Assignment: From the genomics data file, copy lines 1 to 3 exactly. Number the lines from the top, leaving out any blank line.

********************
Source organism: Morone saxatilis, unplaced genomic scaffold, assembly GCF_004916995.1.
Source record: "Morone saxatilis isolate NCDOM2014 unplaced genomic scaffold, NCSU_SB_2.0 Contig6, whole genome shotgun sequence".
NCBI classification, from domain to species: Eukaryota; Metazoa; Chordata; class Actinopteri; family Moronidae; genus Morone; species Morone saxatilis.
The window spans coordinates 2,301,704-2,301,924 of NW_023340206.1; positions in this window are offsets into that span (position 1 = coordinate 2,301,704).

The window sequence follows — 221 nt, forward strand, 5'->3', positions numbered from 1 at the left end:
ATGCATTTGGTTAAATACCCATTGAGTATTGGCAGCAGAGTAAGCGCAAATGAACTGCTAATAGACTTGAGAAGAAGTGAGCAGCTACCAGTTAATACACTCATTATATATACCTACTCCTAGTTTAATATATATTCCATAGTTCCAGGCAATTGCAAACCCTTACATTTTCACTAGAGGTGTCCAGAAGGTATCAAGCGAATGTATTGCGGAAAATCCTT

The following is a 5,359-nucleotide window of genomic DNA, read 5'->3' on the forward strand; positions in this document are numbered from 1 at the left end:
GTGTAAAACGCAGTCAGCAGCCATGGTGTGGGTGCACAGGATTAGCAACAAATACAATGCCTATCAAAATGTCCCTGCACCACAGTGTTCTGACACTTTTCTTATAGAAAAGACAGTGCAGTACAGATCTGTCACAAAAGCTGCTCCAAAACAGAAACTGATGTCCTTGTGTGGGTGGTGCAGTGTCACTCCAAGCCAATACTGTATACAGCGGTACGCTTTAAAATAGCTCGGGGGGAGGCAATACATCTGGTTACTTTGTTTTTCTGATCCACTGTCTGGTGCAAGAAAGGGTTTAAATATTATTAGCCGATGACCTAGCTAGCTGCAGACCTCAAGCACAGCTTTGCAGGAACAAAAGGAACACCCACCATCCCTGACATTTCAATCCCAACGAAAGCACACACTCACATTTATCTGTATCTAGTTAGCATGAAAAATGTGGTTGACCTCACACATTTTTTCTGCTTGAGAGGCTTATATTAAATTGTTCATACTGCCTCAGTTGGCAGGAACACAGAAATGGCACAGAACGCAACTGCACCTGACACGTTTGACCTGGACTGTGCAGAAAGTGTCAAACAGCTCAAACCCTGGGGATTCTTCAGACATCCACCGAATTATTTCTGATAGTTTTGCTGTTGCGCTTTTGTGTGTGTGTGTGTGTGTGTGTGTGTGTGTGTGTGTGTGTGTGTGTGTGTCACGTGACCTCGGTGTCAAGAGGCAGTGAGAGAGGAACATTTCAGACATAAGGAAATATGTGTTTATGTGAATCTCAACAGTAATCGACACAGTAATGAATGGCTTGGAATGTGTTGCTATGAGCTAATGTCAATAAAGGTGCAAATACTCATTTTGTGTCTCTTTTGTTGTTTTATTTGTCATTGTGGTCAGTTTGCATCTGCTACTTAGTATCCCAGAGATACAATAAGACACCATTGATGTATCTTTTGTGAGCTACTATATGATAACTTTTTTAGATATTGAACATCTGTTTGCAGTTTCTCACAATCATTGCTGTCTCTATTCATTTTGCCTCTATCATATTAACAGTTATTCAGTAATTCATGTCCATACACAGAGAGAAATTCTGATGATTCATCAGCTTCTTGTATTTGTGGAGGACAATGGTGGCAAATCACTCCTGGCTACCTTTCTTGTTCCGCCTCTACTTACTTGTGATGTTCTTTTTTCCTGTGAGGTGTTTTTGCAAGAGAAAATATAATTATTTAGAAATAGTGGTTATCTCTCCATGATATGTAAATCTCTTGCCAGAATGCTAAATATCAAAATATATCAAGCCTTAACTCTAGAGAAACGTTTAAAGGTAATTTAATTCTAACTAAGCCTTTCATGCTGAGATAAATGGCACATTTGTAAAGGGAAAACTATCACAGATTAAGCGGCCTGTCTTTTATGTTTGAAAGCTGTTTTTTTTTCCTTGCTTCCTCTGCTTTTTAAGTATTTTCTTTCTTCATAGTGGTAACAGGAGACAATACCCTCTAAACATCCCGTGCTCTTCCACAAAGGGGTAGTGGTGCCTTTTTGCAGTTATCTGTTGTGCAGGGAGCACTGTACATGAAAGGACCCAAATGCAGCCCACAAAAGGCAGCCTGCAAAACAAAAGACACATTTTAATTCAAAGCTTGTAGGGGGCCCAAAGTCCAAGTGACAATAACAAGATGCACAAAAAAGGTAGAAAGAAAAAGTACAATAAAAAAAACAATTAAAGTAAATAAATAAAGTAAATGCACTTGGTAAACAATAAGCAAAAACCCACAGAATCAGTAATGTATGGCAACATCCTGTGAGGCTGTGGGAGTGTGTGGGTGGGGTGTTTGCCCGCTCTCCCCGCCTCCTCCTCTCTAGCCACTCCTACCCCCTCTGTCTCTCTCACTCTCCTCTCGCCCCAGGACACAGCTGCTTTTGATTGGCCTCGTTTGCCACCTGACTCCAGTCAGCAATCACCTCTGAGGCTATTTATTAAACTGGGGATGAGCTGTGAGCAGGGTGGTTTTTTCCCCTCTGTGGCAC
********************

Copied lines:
Source organism: Morone saxatilis, unplaced genomic scaffold, assembly GCF_004916995.1.
Source record: "Morone saxatilis isolate NCDOM2014 unplaced genomic scaffold, NCSU_SB_2.0 Contig6, whole genome shotgun sequence".
NCBI classification, from domain to species: Eukaryota; Metazoa; Chordata; class Actinopteri; family Moronidae; genus Morone; species Morone saxatilis.